Your Health: 4 tools to support your child who has back-to-school anxiety |

Your Health: 4 tools to support your child who has back-to-school anxiety

Alaina Reichwald

The first day of school is Thursday, Sept. 1. New adventures await. With the return of school, mixed feelings are common. A majority of students will be experiencing change of one sort or another. Changing schools, changing teachers, meeting new classmates, starting school earlier, new classroom routines, the list goes on.

As children embark on these changes, their feelings can range from fear to excitement and everything in between. Many will feel some level of apprehension about beginning something new, and it’s useful to acknowledge and normalize it for them.

Reflecting what you notice to your child will help them better understand themselves and how they are handling transition at this moment. Using the present tense when describing what you see will allow your child the freedom to change the way they perceive the experience.

For example, I might say to my son, “you seem worried about who you are going to hang out with this year.” Instead of, “I notice that you always worry about who your friends are going to be when you start school.”

By explaining what you notice, they have an opportunity to put it into a context where they can see it’s a temporary experience.

Finally, here are some empowering and creative strategies to support your student as they re-enter the school year:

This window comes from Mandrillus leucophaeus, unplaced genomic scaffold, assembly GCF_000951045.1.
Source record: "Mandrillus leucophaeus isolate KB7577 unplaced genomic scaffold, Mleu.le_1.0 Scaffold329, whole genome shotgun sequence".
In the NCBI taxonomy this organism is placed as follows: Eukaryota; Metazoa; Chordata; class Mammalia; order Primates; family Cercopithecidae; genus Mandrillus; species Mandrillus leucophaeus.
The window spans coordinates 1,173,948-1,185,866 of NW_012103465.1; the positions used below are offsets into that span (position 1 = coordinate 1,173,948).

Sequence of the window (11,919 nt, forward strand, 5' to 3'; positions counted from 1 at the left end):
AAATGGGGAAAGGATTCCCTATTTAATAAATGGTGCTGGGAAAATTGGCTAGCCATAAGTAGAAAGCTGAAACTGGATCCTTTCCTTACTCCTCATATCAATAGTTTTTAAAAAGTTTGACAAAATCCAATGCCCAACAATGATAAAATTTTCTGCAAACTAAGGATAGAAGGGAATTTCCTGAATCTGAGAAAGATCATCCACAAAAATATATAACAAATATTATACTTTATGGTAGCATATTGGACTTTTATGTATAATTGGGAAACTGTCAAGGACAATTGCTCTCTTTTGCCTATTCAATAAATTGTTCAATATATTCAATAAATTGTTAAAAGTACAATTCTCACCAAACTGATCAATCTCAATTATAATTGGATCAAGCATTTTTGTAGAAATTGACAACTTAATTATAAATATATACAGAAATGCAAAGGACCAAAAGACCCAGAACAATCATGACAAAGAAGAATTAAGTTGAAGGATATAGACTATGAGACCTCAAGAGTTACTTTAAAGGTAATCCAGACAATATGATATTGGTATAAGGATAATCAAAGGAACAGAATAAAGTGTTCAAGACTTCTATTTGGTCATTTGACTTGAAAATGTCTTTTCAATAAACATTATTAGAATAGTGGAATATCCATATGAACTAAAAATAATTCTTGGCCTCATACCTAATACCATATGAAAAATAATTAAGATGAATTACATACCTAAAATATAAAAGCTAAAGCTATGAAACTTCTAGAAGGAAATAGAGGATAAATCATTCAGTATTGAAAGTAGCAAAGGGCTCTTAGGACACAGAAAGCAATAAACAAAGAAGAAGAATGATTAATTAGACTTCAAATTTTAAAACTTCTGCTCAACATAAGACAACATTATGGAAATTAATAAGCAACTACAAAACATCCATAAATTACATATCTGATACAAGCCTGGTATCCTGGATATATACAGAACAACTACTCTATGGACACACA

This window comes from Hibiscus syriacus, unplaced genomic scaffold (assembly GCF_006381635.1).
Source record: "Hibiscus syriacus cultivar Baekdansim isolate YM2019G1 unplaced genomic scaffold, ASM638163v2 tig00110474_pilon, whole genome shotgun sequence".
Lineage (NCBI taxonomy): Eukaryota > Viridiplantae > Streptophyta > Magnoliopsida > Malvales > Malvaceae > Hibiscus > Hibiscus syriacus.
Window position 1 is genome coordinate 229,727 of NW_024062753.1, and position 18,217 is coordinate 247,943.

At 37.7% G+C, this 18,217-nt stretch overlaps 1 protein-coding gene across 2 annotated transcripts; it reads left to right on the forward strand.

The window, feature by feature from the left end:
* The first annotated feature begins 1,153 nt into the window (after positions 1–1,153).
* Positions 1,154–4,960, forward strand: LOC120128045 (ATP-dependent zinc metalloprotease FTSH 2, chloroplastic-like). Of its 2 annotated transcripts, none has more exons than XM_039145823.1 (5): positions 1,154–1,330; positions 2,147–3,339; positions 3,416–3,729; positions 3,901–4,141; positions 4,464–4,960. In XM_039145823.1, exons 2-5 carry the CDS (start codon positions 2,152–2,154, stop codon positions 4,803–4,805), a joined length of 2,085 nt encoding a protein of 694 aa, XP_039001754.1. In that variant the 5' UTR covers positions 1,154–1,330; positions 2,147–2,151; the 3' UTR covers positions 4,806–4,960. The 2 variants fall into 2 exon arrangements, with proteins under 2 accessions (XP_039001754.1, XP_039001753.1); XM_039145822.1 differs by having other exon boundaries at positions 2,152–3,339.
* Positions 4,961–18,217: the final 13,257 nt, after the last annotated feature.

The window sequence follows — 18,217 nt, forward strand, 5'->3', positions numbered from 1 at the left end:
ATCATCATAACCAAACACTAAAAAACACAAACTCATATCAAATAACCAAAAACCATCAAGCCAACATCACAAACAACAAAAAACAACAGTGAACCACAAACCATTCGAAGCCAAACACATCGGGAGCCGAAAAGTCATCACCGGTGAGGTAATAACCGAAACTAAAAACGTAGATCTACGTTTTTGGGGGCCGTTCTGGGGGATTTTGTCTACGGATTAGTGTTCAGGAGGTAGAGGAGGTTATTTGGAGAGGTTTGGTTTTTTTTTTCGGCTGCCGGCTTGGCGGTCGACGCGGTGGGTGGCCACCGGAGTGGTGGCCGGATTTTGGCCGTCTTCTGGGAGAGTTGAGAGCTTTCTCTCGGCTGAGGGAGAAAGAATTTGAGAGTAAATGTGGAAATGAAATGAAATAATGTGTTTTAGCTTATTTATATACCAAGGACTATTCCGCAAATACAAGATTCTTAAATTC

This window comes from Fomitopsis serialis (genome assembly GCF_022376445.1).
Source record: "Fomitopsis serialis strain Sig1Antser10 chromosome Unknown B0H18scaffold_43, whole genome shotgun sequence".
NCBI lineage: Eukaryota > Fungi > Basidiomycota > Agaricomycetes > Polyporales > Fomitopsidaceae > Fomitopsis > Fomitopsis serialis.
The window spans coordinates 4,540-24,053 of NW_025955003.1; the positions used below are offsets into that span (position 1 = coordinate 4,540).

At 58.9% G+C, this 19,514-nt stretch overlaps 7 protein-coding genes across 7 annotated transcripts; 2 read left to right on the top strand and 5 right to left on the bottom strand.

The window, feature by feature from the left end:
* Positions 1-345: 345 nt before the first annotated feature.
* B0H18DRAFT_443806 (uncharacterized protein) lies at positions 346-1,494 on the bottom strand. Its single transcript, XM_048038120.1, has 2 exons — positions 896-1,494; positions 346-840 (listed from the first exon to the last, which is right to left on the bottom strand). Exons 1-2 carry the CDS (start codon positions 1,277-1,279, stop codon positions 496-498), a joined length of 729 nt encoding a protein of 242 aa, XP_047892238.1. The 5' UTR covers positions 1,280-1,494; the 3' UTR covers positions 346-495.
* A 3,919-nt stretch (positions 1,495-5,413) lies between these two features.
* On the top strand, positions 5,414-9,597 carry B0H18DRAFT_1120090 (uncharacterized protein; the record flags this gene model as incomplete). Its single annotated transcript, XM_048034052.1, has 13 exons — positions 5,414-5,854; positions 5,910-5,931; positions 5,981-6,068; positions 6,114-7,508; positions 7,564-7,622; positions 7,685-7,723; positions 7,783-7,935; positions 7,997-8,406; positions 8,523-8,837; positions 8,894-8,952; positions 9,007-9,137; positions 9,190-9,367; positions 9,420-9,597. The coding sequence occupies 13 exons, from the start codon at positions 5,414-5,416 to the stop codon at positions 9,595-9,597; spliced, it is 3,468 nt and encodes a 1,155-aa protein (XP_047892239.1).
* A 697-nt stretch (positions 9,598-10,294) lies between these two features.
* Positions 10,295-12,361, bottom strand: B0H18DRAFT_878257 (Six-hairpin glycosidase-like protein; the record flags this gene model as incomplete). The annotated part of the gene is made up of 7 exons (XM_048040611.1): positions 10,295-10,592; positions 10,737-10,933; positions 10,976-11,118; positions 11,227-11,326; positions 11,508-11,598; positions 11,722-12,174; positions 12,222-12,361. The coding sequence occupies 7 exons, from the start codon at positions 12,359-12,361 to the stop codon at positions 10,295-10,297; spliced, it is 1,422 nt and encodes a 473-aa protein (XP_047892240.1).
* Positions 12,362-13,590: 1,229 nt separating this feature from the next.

1. Reflect back on summer: Give your child time to remember all the adventures they had, ask them what they enjoyed the most, and share some of your favorite moments.

2. Project Forward: What are they thinking or feeling about the upcoming school year? What are they looking forward to? What are they feeling nervous about? What are their goals for the school year? How do they think they are different from the previous year and what will those differences mean in the upcoming school year?

3. Create a Vision Board: Use pictures and words from magazines and create a Vision Board where they can paste magazine cuttings or draw pictures, write quotes, decorate in a way that will support the vision they want to create. These tools offer a creative outlet and help kids (and adults) feel empowered as they move forward. For those more technically inclined, there is a FREE app called Hay House Vision Board where it can be done digitally.

4. Listen: Finally, there is no way to underestimate the value of having someone who will just listen to what they might be feeling without needing to fix, change or judge it. No need to add your opinion. Allow your child to express himself and feel heard. It will bring rewards to both of you down the road.

New beginnings and changes impact everyone differently. Creating space for those differences and honoring them allows your child to be present in the moment and tolerate uncomfortable feelings. As they learn to do this, they grow in their ability to hurdle further challenges in their lives.

Alaina Reichwald is a Licensed Marriage Family Therapist and counselor at Sierra Expeditionary Learning School (SELS).

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